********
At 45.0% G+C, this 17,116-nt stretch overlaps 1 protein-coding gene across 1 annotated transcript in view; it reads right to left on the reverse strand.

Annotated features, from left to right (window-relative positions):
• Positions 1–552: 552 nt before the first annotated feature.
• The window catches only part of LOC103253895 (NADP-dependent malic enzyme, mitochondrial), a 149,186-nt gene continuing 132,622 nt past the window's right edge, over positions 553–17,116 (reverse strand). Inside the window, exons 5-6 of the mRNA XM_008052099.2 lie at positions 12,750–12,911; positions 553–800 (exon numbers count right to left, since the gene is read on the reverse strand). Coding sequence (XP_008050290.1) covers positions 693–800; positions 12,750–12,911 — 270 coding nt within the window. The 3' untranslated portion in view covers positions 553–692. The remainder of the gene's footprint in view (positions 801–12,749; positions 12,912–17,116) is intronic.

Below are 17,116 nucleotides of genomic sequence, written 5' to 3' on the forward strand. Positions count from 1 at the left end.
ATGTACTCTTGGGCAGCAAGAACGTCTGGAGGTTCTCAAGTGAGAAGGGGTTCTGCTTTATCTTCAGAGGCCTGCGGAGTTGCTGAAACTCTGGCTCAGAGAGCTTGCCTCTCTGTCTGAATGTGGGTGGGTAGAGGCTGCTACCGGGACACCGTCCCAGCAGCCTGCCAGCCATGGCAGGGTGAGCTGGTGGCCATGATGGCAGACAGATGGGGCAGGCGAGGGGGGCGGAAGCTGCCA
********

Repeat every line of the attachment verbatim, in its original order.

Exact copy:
At 45.0% G+C, this 17,116-nt stretch overlaps 1 protein-coding gene across 1 annotated transcript in view; it reads right to left on the reverse strand.

Annotated features, from left to right (window-relative positions):
• Positions 1–552: 552 nt before the first annotated feature.
• The window catches only part of LOC103253895 (NADP-dependent malic enzyme, mitochondrial), a 149,186-nt gene continuing 132,622 nt past the window's right edge, over positions 553–17,116 (reverse strand). Inside the window, exons 5-6 of the mRNA XM_008052099.2 lie at positions 12,750–12,911; positions 553–800 (exon numbers count right to left, since the gene is read on the reverse strand). Coding sequence (XP_008050290.1) covers positions 693–800; positions 12,750–12,911 — 270 coding nt within the window. The 3' untranslated portion in view covers positions 553–692. The remainder of the gene's footprint in view (positions 801–12,749; positions 12,912–17,116) is intronic.

Below are 17,116 nucleotides of genomic sequence, written 5' to 3' on the forward strand. Positions count from 1 at the left end.
ATGTACTCTTGGGCAGCAAGAACGTCTGGAGGTTCTCAAGTGAGAAGGGGTTCTGCTTTATCTTCAGAGGCCTGCGGAGTTGCTGAAACTCTGGCTCAGAGAGCTTGCCTCTCTGTCTGAATGTGGGTGGGTAGAGGCTGCTACCGGGACACCGTCCCAGCAGCCTGCCAGCCATGGCAGGGTGAGCTGGTGGCCATGATGGCAGACAGATGGGGCAGGCGAGGGGGGCGGAAGCTGCCA